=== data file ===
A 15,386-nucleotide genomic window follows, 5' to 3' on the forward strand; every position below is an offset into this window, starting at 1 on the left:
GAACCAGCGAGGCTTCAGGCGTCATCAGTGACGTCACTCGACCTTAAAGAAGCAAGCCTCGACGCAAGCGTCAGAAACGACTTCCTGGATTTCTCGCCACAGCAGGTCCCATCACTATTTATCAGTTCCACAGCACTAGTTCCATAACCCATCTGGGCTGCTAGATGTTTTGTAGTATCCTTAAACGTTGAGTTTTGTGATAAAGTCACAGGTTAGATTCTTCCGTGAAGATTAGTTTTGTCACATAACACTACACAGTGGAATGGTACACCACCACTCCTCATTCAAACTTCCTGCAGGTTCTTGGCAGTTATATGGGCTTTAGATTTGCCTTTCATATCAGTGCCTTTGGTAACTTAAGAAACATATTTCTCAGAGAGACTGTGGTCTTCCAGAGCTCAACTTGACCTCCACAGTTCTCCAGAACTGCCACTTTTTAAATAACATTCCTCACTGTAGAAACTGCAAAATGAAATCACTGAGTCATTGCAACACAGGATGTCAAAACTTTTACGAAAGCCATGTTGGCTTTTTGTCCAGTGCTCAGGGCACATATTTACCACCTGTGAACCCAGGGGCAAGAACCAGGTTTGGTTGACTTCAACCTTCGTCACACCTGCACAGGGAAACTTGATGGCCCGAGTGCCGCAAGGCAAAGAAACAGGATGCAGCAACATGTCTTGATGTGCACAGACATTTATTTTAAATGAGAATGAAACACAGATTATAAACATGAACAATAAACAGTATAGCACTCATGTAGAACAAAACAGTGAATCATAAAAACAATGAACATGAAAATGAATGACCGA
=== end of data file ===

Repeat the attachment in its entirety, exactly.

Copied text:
A 15,386-nucleotide genomic window follows, 5' to 3' on the forward strand; every position below is an offset into this window, starting at 1 on the left:
GAACCAGCGAGGCTTCAGGCGTCATCAGTGACGTCACTCGACCTTAAAGAAGCAAGCCTCGACGCAAGCGTCAGAAACGACTTCCTGGATTTCTCGCCACAGCAGGTCCCATCACTATTTATCAGTTCCACAGCACTAGTTCCATAACCCATCTGGGCTGCTAGATGTTTTGTAGTATCCTTAAACGTTGAGTTTTGTGATAAAGTCACAGGTTAGATTCTTCCGTGAAGATTAGTTTTGTCACATAACACTACACAGTGGAATGGTACACCACCACTCCTCATTCAAACTTCCTGCAGGTTCTTGGCAGTTATATGGGCTTTAGATTTGCCTTTCATATCAGTGCCTTTGGTAACTTAAGAAACATATTTCTCAGAGAGACTGTGGTCTTCCAGAGCTCAACTTGACCTCCACAGTTCTCCAGAACTGCCACTTTTTAAATAACATTCCTCACTGTAGAAACTGCAAAATGAAATCACTGAGTCATTGCAACACAGGATGTCAAAACTTTTACGAAAGCCATGTTGGCTTTTTGTCCAGTGCTCAGGGCACATATTTACCACCTGTGAACCCAGGGGCAAGAACCAGGTTTGGTTGACTTCAACCTTCGTCACACCTGCACAGGGAAACTTGATGGCCCGAGTGCCGCAAGGCAAAGAAACAGGATGCAGCAACATGTCTTGATGTGCACAGACATTTATTTTAAATGAGAATGAAACACAGATTATAAACATGAACAATAAACAGTATAGCACTCATGTAGAACAAAACAGTGAATCATAAAAACAATGAACATGAAAATGAATGACCGA